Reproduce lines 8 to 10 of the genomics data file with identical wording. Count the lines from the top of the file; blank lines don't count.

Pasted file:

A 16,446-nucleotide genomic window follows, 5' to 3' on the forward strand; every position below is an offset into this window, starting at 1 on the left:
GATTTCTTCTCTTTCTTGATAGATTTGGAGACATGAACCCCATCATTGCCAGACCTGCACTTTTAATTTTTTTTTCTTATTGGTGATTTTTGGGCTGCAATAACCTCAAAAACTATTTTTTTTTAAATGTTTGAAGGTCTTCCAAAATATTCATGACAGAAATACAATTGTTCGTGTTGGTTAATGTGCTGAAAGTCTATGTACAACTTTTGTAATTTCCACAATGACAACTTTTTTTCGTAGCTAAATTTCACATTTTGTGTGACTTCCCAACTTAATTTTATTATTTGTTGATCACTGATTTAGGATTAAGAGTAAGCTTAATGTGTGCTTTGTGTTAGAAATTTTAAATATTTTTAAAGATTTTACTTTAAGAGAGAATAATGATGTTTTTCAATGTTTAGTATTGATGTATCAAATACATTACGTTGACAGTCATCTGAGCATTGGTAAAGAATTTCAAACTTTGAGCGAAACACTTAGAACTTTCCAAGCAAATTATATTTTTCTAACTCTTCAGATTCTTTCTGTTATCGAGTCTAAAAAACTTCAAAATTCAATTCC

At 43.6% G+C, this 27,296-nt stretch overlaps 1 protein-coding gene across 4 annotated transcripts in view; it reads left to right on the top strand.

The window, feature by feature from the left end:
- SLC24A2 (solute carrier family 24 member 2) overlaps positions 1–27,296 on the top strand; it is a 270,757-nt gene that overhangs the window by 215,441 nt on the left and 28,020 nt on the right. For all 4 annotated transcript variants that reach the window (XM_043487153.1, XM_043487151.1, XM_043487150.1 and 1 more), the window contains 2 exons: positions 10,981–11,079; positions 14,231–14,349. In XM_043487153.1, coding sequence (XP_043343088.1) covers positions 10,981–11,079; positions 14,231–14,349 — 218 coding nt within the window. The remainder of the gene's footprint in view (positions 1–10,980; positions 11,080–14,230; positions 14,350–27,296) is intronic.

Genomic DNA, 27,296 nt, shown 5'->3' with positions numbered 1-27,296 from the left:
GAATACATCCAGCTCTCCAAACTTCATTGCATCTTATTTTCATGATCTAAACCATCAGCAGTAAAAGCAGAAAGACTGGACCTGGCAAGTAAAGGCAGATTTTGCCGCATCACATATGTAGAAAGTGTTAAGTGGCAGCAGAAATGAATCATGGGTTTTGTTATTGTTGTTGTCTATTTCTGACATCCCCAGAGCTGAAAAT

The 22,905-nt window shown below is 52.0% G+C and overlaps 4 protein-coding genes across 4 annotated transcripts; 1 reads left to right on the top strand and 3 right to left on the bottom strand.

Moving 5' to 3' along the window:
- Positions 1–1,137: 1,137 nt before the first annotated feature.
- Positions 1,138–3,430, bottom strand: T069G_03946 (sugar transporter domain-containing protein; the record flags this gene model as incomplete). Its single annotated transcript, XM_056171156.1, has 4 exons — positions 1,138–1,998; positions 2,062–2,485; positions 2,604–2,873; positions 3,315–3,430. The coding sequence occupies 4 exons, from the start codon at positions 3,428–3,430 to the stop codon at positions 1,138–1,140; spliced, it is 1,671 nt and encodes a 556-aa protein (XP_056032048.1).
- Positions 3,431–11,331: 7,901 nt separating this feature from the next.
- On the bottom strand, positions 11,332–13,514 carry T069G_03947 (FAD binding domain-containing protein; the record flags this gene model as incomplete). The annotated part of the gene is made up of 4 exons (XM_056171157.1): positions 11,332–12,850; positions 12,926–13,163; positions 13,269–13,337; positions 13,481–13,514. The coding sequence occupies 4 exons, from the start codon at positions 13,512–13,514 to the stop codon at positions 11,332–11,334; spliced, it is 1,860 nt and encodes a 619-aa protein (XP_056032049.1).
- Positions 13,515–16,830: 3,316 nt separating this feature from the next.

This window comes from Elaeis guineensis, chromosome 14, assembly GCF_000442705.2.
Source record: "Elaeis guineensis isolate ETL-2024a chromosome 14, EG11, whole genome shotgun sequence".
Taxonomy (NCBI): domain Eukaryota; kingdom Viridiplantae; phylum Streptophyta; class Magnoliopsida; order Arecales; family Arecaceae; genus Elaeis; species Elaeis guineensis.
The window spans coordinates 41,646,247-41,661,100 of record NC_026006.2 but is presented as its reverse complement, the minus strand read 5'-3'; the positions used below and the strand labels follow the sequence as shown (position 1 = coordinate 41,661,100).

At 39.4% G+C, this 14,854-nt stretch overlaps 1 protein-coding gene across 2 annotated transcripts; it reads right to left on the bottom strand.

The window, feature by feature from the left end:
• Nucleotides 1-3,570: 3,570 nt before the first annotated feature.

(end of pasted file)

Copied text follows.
The 22,905-nt window shown below is 52.0% G+C and overlaps 4 protein-coding genes across 4 annotated transcripts; 1 reads left to right on the top strand and 3 right to left on the bottom strand.

Moving 5' to 3' along the window:
- Positions 1–1,137: 1,137 nt before the first annotated feature.